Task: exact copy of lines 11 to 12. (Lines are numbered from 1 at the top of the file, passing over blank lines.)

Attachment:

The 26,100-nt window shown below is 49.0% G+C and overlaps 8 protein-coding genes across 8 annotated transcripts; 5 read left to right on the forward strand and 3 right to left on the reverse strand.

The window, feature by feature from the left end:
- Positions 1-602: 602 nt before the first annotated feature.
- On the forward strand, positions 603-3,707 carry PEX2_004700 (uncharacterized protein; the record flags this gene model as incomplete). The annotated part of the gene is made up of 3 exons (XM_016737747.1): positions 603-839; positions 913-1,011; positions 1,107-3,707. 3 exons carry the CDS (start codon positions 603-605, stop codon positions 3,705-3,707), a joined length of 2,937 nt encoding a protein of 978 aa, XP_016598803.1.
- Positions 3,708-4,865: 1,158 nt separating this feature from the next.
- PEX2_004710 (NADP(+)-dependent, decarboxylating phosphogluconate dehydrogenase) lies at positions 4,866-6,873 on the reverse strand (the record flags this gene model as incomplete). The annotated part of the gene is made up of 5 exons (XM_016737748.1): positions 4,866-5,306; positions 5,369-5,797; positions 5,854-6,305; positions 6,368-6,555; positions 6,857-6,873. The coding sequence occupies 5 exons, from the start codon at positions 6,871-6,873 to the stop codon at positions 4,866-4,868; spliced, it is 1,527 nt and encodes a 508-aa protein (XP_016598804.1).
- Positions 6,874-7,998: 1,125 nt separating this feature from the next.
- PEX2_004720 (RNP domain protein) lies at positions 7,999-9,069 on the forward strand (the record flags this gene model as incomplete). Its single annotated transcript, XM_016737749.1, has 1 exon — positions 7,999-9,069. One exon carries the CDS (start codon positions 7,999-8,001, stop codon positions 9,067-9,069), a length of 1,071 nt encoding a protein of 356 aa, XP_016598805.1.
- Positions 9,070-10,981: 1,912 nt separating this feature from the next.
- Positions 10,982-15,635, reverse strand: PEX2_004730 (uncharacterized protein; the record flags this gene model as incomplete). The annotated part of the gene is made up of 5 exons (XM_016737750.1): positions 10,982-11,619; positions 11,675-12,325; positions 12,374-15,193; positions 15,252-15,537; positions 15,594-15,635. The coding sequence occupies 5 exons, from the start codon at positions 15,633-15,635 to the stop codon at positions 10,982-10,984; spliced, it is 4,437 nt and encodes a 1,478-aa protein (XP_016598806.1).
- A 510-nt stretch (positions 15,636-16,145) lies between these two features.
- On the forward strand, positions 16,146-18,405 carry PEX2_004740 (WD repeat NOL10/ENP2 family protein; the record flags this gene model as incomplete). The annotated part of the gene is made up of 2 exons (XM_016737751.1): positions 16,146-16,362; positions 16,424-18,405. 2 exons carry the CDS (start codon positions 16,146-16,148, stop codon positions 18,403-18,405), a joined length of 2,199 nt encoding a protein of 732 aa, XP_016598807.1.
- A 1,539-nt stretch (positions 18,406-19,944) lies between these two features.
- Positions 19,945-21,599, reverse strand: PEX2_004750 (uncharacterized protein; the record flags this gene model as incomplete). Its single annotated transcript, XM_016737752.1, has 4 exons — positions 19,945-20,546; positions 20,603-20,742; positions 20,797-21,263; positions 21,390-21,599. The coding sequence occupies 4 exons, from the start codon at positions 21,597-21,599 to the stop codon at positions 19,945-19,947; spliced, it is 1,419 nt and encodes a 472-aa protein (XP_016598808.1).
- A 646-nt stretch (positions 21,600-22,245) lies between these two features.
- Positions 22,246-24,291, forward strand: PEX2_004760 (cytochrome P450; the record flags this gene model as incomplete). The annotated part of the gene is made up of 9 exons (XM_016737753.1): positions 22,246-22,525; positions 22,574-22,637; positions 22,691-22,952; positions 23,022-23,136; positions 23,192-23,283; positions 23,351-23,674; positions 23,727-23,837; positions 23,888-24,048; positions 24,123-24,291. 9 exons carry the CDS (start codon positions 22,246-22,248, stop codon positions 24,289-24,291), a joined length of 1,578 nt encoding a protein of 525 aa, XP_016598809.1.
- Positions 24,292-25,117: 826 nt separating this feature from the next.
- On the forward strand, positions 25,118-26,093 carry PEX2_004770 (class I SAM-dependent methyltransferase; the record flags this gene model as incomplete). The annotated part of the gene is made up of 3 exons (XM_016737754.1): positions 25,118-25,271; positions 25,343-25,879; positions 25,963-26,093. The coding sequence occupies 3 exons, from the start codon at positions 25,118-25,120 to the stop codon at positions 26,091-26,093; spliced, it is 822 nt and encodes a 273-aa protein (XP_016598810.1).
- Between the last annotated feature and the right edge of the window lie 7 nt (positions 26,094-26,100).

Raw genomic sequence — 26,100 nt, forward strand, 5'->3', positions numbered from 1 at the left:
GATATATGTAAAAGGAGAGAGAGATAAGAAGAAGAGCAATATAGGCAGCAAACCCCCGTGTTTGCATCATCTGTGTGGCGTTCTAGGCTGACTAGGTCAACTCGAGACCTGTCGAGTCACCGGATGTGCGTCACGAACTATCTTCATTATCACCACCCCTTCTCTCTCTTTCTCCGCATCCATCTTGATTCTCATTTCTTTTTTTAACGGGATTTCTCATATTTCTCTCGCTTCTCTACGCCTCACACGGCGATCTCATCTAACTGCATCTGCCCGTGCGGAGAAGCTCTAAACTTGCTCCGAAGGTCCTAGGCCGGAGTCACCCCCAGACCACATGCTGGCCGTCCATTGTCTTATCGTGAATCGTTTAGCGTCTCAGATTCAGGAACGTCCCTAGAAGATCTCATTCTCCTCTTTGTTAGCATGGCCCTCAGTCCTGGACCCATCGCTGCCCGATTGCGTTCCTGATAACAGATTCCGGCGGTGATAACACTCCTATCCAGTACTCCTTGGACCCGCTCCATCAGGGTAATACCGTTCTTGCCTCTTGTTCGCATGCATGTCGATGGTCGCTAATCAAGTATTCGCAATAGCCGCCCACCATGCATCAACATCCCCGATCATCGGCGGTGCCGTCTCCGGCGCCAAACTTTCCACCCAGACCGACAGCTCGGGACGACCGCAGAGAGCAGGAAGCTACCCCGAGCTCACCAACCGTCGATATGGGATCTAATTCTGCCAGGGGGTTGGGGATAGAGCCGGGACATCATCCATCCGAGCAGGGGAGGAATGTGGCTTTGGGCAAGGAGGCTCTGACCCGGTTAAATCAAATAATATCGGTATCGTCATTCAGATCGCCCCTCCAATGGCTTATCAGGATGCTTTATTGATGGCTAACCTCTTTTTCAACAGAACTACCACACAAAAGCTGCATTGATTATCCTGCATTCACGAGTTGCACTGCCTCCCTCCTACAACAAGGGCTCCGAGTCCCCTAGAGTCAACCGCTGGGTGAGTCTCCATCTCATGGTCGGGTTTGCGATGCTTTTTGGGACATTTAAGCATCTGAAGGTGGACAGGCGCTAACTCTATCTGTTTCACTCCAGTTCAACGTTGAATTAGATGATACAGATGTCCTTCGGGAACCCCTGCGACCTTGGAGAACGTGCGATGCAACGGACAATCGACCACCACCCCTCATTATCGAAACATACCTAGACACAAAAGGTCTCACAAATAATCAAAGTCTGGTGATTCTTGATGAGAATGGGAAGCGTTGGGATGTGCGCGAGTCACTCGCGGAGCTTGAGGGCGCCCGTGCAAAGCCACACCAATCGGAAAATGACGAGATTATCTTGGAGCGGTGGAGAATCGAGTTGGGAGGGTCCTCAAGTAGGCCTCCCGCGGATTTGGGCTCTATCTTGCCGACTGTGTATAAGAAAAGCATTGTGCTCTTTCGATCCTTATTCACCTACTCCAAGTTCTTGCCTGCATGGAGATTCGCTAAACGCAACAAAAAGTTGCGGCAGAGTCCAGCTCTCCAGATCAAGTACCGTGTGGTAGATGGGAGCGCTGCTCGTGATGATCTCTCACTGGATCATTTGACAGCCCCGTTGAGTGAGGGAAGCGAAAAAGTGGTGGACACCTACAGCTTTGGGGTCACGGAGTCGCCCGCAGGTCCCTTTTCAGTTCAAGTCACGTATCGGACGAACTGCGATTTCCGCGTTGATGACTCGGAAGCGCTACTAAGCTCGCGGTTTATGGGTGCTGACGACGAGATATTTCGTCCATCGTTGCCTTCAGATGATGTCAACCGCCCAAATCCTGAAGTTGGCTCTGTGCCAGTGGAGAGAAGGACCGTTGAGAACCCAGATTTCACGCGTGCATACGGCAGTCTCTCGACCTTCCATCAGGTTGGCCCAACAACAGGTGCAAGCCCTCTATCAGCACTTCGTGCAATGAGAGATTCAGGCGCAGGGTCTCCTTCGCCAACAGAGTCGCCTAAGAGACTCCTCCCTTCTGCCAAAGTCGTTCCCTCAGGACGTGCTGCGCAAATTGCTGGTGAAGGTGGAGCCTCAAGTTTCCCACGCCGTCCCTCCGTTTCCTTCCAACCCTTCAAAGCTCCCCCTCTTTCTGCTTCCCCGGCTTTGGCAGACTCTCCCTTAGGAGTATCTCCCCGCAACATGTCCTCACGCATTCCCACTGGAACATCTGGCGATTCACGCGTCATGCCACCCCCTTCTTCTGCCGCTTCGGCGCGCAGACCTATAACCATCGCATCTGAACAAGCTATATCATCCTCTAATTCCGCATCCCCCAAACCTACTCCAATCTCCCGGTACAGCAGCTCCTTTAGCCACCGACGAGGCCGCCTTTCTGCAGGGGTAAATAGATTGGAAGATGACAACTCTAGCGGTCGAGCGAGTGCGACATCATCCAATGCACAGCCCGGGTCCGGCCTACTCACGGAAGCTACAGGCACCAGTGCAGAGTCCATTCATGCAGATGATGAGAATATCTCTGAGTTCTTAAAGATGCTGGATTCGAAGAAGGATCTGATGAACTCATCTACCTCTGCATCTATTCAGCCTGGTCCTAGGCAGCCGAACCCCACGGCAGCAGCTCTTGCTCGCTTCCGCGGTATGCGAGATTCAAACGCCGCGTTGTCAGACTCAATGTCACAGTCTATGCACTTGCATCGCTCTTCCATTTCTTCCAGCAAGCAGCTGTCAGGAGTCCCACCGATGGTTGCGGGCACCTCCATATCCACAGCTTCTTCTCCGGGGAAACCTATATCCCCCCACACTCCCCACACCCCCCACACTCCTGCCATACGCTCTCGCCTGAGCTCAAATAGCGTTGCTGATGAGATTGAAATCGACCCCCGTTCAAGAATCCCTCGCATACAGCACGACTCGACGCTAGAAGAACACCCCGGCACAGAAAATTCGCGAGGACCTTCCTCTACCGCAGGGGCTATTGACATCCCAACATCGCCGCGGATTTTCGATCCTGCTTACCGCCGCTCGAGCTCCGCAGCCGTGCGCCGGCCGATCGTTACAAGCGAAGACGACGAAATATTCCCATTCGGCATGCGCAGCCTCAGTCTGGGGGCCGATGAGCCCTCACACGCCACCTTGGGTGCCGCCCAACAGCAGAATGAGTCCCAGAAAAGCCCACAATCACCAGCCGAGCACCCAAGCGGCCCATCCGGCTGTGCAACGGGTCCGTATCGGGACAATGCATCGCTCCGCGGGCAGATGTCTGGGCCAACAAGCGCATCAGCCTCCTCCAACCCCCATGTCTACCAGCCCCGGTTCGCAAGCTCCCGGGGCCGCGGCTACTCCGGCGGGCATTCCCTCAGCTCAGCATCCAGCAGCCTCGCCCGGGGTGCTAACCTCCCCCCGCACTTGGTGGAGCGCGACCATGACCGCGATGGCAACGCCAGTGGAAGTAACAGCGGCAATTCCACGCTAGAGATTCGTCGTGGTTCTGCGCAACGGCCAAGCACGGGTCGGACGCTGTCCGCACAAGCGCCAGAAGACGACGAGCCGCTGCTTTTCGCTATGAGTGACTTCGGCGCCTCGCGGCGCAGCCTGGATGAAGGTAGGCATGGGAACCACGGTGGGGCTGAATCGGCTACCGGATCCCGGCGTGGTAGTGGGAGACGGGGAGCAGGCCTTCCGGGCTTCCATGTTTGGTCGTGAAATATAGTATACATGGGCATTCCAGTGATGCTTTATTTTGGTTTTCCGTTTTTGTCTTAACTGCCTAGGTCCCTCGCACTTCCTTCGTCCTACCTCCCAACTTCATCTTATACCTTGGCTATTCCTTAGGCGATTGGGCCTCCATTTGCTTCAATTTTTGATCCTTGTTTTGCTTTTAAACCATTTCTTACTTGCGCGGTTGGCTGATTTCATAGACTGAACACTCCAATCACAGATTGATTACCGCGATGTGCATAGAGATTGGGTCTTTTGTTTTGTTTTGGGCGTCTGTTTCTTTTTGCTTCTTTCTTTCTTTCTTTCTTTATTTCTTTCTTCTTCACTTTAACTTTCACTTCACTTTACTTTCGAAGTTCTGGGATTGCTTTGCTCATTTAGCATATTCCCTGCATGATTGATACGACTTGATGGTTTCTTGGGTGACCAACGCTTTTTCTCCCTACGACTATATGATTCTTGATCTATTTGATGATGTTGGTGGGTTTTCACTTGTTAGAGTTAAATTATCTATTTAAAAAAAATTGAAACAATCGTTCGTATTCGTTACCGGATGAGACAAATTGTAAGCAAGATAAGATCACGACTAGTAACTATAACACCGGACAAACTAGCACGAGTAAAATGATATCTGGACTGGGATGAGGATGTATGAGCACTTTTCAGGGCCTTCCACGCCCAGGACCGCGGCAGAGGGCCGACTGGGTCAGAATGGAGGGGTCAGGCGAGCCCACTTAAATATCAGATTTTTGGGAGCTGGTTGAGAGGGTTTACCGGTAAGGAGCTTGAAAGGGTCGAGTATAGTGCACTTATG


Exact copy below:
- A 510-nt stretch (positions 15,636-16,145) lies between these two features.
- On the forward strand, positions 16,146-18,405 carry PEX2_004740 (WD repeat NOL10/ENP2 family protein; the record flags this gene model as incomplete). The annotated part of the gene is made up of 2 exons (XM_016737751.1): positions 16,146-16,362; positions 16,424-18,405. 2 exons carry the CDS (start codon positions 16,146-16,148, stop codon positions 18,403-18,405), a joined length of 2,199 nt encoding a protein of 732 aa, XP_016598807.1.